Education: A Daring Adventure
Many students follow the same path followed by most of their fellow students. The path may be boring. It may be too easy or too hard for you. It might not lead in the direction you want to go. The tragedy is that so few students even dream they might find a better path. If the path you want doesn’t exist, set out on your own. Create a brand new path, a path that will lead you to your chosen destination.
The rock climber in the picture is making a daring leap. While he appears to be leaping from the top of a rock into space, I think we can assume that he has a clear goal in view. I would guess there’s another rock, hopefully a bit larger than this one, that he expects to reach. You will also notice that he has a rope. I don’t understand how the rope will keep him from falling but I think we can assume that the rope provides some measure of safety.
When students decide to take charge of their own education, it takes courage for them to make that leap from the security of doing what they are told, to making their own decisions about the the goals they will seek, and the paths they will choose in order to reach them.
To reach your goals, it may require taking a only few short side-trips off the main pathway, but even these may require courage. You might find another path you prefer that will get you to the same goal. Or, like this rock climber, your goals may be very different. You may need to take a very different path, perhaps an unexplored path. You might, like the rock climber, even take a daring leap.
The Education that is Right for YOU
If the Education your school is offering is exactly what you want, be sure to take full advantage of it. Choose the information and skills you need most.
If the Education your school is offering is OK, if you don’t know what you want, take advantage of what’s available and continue to explore your own goals and interests.
If you are NOT satisfied with the education your school is offering, do something. Get the education you want and need.
When you graduate, you won’t be saying, like so many of your classmates, ” I didn’t really learn much. I’ve already forgotten most of what they were teaching. I got my diploma and that’s all I need.”
You want to say, “I have my diploma, but what’s more important, I got an excellent education. I learned much that I will value and use the rest of my life. Most of all, I learned …… The rest of that sentence is up to you.
Take Charge of your own Education: The first steps
Setting out on your own is a daring adventure. It requires courage and hard work. It is not an adventure for the weak.
This does not mean dropping out to learn on your own. Most students can work within the structures.
The required courses at your school were carefully selected to include what the staff though every educated person should know. Take a good look at course outlines. Study the chapters in your textbooks. Respect their judgement and start by taking a good look at what they recommend.
Choose the topics in each subject that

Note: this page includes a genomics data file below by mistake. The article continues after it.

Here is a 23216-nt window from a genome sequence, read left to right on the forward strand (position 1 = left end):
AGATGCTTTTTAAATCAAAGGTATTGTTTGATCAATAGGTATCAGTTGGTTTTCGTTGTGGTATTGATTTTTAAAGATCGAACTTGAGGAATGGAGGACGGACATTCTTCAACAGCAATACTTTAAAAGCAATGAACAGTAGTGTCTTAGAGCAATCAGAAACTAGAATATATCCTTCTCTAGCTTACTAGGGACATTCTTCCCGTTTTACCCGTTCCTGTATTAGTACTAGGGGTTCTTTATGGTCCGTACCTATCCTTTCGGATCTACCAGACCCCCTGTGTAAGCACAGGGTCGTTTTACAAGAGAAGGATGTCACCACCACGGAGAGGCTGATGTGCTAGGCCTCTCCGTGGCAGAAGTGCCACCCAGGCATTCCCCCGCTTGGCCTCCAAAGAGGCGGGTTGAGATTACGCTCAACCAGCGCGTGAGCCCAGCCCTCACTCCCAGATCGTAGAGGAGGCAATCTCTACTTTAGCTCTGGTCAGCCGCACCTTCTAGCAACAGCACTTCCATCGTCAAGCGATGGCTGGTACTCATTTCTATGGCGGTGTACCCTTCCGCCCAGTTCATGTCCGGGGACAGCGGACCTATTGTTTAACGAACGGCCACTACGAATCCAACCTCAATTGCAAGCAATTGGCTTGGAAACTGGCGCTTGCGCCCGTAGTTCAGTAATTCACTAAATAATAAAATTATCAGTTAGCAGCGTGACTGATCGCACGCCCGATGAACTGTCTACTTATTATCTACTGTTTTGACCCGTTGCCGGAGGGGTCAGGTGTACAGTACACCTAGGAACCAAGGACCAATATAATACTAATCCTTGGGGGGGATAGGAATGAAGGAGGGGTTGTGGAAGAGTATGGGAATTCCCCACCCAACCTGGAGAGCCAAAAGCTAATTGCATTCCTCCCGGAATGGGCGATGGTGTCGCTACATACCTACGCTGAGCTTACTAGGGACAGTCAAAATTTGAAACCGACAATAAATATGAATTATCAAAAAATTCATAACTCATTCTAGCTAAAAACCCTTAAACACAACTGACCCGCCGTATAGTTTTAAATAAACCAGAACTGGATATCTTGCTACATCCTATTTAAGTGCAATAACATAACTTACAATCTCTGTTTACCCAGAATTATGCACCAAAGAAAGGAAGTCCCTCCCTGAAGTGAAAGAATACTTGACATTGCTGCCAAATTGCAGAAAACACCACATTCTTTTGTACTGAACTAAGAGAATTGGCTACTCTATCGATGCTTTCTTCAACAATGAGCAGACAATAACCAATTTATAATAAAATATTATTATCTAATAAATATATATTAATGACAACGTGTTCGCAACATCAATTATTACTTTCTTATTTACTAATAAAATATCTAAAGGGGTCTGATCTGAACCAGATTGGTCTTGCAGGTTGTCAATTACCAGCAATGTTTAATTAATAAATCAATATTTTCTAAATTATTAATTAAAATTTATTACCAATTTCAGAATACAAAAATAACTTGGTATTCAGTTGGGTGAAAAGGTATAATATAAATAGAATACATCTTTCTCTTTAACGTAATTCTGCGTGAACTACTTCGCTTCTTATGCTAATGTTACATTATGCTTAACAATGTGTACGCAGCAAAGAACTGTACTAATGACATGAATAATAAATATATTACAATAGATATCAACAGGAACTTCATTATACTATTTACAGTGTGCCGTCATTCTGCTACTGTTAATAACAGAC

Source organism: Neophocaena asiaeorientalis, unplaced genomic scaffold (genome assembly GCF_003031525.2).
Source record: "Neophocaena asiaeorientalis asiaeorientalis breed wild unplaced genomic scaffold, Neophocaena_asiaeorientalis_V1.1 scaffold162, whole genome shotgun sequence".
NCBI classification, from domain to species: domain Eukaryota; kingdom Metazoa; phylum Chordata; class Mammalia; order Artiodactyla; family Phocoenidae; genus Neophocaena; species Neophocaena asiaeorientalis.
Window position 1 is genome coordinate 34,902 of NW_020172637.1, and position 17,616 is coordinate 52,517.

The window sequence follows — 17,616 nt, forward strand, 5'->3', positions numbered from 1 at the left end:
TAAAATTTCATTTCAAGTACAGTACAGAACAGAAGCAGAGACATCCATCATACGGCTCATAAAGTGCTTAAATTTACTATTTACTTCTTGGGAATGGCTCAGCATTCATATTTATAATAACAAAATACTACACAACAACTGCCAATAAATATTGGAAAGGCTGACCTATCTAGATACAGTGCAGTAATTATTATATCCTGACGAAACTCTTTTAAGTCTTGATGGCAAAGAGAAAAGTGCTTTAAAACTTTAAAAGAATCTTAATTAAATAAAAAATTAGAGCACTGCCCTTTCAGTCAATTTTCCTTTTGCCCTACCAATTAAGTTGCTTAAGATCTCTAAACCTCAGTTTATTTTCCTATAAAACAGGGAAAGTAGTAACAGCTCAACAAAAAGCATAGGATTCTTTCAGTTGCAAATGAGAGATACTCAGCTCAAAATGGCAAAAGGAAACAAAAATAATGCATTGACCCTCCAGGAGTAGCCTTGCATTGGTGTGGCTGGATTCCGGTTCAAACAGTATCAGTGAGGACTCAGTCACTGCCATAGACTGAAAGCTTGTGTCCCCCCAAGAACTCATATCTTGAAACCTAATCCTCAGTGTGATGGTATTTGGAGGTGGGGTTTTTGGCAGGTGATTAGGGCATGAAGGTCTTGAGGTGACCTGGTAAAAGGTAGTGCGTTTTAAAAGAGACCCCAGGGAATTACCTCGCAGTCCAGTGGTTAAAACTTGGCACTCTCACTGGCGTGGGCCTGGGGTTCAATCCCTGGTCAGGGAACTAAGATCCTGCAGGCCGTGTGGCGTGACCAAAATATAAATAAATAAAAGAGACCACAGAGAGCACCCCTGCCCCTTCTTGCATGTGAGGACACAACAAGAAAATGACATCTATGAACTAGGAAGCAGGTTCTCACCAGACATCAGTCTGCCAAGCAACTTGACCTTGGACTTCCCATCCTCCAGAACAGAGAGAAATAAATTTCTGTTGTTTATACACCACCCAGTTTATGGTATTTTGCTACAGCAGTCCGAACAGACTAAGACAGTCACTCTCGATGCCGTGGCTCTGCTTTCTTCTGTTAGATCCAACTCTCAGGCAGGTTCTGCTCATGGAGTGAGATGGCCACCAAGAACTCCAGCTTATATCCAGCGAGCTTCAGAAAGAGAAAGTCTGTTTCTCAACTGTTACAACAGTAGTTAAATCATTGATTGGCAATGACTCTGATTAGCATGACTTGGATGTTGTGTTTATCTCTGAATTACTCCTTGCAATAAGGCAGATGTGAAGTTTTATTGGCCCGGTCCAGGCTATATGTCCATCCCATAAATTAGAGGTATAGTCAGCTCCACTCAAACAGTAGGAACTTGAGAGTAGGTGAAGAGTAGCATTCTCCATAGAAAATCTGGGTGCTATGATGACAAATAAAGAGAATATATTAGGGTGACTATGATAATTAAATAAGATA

- are most interesting to you.
- are most relevant to your future goals.
- you know the least about.
1. Make the course your own. Select areas of special interest for your term papers or special projects. Spend more time doing individual research in these areas. You might find that, as you get involved in the class, topics that seemed boring or pointless, become more interesting.
2. Work with your advisor. If you can show you already know most of this material, test out of the requirement. There might also be a way to substitute a similar or more advanced course.
3. Work with the professor. Share your personal interests and needs. The professor might suggest other resources. She might work with you to develop a term paper topic that will be exciting for you and acceptable for her. If you prove that you already know the material in several chapters, she might give you alternative assignments .
4. Be an Independent Learner. Become your own teacher. While keeping up with your classwork, create a plan to learn on your own. In many schools, you can even do an independent study and get credit.
What Jermaine and his Friends Decided
Jermaine has begun to define his own goals. He shares his list of goals (on the computer) with his friends. Jermaine wants to learn how ancient African cultures influence their current political systems.
He plans to learn several African Languages, starting with Swahili. His college doesn’t offer Swahili, but he can take classes online. He will talk to the head of the foreign language department to see if he can get credit.
He hopes to spend at least a year in Africa doing some basic research. He isn’t content to wait until graduate school to begin learning. Jermaine has another goal. While he is in Africa, he wants to work on a project that will make a real difference in the lives of African children.
Lorianne wants to learn the latest research on the brain. She will read everything she can find. She hopes to plan and carry out some simple research projects. She has already talked to a neurologist about an internship during the summer. Her interest in this area began because her grandmother has brain cancer.
Henry is interested in birds. His college doesn’t teach any classes about birds and that’s OK with him. He doesn’t want that kind of information. He’s thinking about becoming a biology teacher and probably won’t do graduate work in ornithology. He plans to spend weekends and summers working with the local Audubon Society and getting practical knowledge about the birds in his area.
What a sense of accomplishment they will have! What a great education they will get! What a sense of power they will have, knowing they did this themselves!
If you haven’t read it, Bill of Rights for College Students